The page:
Wednesday, November 6, 2019

Making the Cut

I used to spend hours and days outside with these tools saving the property from invasive cedars and Japanese honeysuckle vines, and after about seven years the clippers and weed whip, dulled and unusable, sat in the garage until I realized a while ago, "I can now pay to sharpen these," and, to be honest with you, also thought, "When the apocalypse comes, any day now, I will wish I had sharpened these tools" to cut a clearing in the underbrush and clip and trim branches to build my lean-to, and so on.

Nobody else, I was sure, ever let their tools get so dull. Embarrassed to bring them to the sharpener, I prepared a fib -- "I bought these at a garage sale" -- in case the sharpener said, "Whee doggie. I've never in my life seen garden tools in such a deplorable condition." I wasn't sure whether the weed whip, my favorite, with its double-edged and serrated blade, could even be honed. I never knew anyone who cleaned or sharpened garden tools; Demetrius left his crusted with clay and soil. Also needing treatment were two lopping shears and a very old pair of hedge shears with wooden handles. The hedge shears were already here, rusted stiff, blades blackened with time and handles sticky with dust, when I moved in long ago. I wondered whether they could be salvaged. In the garage when I moved here was also a scythe, an actual scythe, but I think it's gone.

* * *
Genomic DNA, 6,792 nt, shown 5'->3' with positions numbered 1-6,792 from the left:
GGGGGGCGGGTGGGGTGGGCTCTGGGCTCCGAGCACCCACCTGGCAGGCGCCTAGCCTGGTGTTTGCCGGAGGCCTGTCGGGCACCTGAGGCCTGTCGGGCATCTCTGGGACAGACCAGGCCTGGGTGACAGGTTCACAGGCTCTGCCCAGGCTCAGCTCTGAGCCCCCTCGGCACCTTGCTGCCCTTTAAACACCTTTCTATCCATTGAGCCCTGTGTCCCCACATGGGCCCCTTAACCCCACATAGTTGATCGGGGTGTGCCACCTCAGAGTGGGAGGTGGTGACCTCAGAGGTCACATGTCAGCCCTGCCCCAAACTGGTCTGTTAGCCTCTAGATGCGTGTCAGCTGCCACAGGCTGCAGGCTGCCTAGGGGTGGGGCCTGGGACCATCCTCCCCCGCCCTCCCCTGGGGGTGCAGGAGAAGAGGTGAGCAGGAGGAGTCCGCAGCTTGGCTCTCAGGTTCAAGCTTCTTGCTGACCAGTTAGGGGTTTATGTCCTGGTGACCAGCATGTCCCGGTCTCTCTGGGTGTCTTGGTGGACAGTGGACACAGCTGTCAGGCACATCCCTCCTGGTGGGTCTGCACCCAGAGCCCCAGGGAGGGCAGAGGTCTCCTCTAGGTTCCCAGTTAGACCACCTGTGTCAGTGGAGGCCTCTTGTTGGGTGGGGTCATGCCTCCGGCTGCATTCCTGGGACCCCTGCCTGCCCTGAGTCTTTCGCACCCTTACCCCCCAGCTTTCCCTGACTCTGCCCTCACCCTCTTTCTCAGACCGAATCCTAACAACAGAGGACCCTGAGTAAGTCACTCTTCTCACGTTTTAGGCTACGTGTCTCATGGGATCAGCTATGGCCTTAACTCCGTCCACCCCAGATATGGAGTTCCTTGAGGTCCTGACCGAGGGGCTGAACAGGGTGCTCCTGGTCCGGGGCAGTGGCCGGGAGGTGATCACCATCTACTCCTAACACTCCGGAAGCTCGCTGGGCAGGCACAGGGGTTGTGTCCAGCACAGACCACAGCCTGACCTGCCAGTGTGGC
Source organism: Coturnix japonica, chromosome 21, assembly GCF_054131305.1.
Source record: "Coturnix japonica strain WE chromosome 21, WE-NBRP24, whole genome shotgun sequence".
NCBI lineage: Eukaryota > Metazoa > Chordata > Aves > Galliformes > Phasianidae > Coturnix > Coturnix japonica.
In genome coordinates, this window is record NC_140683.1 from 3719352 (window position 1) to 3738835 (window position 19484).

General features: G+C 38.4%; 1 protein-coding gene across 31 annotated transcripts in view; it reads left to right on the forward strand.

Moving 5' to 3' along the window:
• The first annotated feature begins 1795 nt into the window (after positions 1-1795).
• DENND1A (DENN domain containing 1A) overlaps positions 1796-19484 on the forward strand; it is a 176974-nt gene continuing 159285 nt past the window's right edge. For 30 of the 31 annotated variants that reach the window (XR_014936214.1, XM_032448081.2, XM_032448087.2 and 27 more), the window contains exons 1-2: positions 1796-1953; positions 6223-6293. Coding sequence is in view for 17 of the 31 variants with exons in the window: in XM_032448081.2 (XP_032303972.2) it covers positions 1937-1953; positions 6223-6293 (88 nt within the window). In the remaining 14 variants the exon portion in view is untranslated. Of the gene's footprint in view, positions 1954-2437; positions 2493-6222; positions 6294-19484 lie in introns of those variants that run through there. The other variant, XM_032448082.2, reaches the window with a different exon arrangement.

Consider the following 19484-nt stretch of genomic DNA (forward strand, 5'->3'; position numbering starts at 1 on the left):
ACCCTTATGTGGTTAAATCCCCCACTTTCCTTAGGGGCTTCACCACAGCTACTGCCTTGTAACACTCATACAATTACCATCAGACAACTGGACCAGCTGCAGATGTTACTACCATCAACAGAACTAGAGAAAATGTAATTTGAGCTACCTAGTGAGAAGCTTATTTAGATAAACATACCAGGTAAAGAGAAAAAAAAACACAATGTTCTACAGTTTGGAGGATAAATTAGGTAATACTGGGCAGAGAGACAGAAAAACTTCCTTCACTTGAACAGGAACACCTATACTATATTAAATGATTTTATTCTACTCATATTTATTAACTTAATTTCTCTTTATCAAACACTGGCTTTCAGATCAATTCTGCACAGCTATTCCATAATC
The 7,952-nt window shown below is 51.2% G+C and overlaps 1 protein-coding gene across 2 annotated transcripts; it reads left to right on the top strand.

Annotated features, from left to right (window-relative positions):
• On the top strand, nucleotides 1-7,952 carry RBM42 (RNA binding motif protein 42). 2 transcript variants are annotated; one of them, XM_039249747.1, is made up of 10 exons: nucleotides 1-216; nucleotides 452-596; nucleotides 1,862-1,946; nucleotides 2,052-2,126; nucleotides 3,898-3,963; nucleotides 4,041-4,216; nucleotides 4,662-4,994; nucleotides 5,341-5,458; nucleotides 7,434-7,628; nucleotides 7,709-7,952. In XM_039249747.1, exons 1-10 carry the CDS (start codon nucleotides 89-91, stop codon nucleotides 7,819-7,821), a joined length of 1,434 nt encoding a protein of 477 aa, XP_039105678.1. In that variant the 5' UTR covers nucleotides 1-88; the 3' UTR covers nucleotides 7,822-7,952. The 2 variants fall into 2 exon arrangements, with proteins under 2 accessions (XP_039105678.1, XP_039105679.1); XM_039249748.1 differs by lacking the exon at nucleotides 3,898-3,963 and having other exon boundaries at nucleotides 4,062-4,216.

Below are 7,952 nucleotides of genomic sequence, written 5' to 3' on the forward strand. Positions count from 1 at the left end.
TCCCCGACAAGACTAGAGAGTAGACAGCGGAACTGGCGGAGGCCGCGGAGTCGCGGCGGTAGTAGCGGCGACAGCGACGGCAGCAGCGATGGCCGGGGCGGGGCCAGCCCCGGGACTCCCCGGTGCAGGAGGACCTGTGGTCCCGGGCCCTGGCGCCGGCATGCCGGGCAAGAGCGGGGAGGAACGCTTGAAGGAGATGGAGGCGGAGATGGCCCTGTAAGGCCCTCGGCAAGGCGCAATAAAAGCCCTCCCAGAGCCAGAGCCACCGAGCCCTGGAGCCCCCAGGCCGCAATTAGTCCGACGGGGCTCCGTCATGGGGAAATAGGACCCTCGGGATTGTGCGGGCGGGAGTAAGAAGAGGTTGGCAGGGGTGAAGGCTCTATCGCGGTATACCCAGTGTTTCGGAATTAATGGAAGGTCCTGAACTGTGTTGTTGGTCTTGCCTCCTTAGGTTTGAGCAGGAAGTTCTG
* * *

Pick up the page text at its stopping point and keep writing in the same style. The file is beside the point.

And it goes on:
The sharpener sharpened and spiffed up all four and covered the freshly honed edges with paper, a courtesy unexpected and appreciated. Here they are back home, and out I go because I like cold weather for doing the heavy work of cutting.